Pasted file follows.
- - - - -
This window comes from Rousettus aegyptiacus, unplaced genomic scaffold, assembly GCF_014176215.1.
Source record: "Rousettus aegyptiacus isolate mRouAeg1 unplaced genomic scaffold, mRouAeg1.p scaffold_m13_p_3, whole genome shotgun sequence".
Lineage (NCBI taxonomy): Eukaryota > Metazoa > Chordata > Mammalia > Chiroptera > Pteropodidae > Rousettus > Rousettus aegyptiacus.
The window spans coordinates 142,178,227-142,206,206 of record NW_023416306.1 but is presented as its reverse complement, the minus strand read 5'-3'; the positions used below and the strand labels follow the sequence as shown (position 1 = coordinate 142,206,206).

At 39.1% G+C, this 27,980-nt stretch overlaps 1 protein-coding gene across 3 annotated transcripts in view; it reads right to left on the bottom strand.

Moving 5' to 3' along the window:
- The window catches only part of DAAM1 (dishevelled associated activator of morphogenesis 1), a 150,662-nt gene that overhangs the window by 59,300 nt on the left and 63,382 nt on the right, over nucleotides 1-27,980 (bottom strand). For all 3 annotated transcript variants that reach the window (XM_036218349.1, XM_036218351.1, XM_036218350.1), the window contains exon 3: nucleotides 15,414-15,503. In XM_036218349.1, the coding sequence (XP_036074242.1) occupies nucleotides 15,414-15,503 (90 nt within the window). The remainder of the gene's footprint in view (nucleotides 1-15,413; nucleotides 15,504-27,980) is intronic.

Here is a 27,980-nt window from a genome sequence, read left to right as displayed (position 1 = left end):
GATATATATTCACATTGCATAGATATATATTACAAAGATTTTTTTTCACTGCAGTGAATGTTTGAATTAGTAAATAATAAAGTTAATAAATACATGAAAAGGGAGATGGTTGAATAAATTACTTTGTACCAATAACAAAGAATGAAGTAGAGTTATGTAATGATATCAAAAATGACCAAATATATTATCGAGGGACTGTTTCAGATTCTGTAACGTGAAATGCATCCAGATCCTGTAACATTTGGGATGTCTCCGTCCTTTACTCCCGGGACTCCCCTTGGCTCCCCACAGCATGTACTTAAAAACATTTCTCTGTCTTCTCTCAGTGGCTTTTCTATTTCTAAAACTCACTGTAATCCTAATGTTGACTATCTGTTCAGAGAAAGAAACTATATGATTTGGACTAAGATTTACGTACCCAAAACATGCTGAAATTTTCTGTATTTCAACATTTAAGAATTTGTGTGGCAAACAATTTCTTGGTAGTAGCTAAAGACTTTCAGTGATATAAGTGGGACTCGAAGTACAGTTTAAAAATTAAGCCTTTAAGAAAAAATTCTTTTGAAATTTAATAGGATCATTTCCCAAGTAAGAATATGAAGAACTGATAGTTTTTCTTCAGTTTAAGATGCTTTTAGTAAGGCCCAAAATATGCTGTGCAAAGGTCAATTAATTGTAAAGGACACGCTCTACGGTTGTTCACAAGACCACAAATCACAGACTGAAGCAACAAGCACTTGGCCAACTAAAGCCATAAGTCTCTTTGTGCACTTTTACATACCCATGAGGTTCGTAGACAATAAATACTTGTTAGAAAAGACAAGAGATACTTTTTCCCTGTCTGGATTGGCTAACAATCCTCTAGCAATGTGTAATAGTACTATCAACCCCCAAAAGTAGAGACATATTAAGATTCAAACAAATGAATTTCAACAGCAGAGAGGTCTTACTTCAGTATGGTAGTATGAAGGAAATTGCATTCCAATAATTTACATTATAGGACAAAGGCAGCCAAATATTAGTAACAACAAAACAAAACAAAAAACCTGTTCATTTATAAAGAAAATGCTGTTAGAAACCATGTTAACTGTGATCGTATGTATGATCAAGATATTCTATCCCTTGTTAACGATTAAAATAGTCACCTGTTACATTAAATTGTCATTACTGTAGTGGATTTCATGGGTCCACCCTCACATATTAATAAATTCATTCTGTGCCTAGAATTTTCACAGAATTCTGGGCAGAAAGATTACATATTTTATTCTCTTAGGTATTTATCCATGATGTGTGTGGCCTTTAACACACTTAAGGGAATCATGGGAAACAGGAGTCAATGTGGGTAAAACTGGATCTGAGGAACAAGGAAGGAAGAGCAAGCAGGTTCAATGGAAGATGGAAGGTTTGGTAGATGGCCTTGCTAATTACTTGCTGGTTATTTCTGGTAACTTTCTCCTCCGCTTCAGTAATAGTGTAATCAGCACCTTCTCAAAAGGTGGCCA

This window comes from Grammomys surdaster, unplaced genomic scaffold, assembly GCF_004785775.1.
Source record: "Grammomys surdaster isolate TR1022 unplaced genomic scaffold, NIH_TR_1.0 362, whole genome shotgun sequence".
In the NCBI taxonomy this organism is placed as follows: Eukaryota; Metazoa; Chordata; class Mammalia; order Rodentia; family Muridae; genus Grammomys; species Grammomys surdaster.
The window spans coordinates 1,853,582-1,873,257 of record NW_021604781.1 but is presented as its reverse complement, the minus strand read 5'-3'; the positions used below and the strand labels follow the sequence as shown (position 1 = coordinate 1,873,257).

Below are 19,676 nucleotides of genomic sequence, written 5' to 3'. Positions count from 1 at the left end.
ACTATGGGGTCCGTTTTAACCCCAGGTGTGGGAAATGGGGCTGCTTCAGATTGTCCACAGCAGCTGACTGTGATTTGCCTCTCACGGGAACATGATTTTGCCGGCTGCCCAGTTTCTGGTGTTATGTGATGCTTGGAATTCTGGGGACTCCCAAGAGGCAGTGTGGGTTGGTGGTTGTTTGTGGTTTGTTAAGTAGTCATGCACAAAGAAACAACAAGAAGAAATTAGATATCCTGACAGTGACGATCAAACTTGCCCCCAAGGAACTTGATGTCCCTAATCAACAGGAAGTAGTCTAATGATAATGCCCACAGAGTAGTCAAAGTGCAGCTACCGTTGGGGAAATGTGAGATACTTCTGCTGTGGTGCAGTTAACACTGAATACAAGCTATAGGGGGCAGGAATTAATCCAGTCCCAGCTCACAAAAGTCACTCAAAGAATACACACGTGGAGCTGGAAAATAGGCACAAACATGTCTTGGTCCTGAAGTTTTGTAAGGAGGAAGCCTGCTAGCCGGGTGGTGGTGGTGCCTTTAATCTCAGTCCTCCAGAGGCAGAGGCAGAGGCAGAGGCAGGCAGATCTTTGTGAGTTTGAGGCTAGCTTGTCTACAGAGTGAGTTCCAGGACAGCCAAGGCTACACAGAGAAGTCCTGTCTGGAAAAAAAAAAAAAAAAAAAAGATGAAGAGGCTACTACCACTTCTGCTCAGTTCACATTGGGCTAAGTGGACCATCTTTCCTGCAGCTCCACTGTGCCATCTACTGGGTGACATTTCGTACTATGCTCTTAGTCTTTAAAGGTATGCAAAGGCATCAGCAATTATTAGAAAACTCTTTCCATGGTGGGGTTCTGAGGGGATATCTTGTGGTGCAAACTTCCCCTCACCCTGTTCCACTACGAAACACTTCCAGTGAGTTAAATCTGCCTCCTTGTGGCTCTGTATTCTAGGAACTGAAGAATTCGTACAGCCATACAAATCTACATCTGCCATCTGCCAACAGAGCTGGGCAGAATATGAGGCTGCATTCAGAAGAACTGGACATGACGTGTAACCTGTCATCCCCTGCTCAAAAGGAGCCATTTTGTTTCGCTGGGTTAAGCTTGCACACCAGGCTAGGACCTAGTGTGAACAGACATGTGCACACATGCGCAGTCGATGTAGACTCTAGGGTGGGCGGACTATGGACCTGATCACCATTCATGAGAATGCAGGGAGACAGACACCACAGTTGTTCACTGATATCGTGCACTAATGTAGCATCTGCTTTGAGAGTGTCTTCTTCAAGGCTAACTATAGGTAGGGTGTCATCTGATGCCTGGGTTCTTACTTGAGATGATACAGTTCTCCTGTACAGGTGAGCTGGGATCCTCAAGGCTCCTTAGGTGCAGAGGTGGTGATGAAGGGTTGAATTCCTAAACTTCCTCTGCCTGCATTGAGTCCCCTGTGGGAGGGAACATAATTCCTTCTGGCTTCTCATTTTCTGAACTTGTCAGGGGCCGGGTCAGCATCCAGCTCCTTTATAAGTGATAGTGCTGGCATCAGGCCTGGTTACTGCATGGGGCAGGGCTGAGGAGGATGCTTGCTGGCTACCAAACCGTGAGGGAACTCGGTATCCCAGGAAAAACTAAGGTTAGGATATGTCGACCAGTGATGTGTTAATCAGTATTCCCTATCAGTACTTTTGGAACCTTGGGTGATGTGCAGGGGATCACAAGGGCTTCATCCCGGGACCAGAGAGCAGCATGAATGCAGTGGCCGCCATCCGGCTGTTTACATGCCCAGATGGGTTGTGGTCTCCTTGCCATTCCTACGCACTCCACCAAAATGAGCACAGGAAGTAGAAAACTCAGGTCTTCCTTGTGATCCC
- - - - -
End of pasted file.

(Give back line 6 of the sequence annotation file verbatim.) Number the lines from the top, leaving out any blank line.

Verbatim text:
Moving 5' to 3' along the window: